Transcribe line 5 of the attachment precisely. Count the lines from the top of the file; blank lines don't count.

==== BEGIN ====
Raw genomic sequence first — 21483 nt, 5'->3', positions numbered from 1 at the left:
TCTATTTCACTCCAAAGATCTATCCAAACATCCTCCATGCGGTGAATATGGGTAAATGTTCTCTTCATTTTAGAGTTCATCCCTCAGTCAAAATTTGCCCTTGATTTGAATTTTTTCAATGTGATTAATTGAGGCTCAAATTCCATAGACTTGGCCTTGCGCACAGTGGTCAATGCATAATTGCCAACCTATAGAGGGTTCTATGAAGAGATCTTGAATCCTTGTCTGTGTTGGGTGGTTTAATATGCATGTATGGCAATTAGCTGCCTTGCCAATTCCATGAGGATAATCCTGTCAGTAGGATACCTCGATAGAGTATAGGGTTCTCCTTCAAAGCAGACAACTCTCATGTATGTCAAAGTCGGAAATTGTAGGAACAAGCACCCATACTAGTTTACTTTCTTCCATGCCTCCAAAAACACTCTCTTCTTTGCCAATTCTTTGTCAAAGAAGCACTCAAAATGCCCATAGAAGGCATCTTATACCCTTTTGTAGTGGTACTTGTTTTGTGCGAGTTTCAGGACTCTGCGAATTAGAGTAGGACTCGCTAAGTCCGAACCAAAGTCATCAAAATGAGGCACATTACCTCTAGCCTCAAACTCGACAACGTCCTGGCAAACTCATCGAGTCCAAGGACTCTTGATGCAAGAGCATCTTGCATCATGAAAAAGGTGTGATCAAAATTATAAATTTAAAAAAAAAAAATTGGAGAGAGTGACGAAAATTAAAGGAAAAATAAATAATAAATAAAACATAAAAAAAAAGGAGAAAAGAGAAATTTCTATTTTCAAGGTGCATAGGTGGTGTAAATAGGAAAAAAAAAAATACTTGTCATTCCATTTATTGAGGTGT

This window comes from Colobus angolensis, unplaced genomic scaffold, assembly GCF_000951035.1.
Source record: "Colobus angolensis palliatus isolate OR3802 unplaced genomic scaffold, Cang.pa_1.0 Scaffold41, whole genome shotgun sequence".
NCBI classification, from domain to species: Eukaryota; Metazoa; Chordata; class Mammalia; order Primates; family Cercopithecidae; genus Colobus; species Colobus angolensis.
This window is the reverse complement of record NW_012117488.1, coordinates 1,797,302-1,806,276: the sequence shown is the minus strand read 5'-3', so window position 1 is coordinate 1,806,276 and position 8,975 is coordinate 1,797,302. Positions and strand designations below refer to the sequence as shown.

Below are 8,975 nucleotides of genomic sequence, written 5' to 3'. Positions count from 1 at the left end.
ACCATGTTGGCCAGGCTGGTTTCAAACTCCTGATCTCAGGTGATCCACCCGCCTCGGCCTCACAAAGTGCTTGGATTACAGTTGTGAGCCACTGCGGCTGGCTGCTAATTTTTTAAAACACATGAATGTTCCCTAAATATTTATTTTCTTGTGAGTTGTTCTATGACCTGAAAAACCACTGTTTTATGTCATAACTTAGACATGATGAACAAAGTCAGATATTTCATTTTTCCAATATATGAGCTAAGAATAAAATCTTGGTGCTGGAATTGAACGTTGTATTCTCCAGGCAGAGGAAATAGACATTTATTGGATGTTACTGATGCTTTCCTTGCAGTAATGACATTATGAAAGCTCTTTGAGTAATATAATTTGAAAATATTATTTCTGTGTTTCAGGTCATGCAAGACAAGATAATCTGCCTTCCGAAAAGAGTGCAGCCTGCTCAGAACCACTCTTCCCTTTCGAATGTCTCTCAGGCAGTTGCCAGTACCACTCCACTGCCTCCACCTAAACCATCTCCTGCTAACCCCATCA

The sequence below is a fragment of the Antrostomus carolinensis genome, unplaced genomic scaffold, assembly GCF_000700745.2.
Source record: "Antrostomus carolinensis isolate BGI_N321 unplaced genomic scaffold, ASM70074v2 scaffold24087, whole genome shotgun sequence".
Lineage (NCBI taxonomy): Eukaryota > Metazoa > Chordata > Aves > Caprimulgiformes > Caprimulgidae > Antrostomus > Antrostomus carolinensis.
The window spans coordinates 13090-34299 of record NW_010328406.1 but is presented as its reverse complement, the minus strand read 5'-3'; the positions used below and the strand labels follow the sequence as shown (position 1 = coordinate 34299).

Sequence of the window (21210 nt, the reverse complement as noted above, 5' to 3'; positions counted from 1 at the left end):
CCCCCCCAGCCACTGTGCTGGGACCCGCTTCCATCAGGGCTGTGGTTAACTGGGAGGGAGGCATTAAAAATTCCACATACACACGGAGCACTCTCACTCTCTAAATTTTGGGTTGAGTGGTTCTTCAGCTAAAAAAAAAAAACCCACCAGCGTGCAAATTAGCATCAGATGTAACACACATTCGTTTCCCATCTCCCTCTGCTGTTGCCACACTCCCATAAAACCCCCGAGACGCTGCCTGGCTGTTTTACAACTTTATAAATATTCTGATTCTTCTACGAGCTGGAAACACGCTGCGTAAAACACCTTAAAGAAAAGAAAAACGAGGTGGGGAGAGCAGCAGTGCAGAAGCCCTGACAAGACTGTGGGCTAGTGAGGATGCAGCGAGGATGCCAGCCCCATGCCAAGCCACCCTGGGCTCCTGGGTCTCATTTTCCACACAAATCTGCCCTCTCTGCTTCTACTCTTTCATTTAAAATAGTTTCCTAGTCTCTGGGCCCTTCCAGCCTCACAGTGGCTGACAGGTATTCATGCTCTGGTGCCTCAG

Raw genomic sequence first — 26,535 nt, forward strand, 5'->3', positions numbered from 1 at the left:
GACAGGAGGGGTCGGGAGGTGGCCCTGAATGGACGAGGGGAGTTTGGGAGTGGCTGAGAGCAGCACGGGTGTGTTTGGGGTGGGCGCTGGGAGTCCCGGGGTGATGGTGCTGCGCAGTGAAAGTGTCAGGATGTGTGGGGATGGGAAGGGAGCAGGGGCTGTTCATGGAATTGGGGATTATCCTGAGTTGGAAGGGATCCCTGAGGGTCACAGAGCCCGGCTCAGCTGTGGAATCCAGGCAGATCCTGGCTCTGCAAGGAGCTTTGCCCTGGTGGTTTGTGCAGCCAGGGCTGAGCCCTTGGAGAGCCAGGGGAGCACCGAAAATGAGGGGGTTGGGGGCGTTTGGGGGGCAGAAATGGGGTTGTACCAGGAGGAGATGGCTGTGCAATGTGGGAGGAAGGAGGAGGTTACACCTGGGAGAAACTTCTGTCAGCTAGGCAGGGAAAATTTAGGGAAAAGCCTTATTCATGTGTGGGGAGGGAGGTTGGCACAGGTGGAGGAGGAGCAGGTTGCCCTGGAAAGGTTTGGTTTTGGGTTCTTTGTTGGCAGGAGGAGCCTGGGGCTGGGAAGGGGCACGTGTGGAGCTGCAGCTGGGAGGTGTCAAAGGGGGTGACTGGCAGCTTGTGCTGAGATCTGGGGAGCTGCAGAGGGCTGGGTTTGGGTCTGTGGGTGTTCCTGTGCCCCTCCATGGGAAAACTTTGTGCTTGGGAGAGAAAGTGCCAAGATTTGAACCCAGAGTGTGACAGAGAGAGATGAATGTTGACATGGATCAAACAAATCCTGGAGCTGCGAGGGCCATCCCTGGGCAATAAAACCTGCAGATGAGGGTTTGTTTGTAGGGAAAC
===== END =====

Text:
NCBI classification, from domain to species: Eukaryota; Metazoa; Chordata; class Mammalia; order Primates; family Cercopithecidae; genus Colobus; species Colobus angolensis.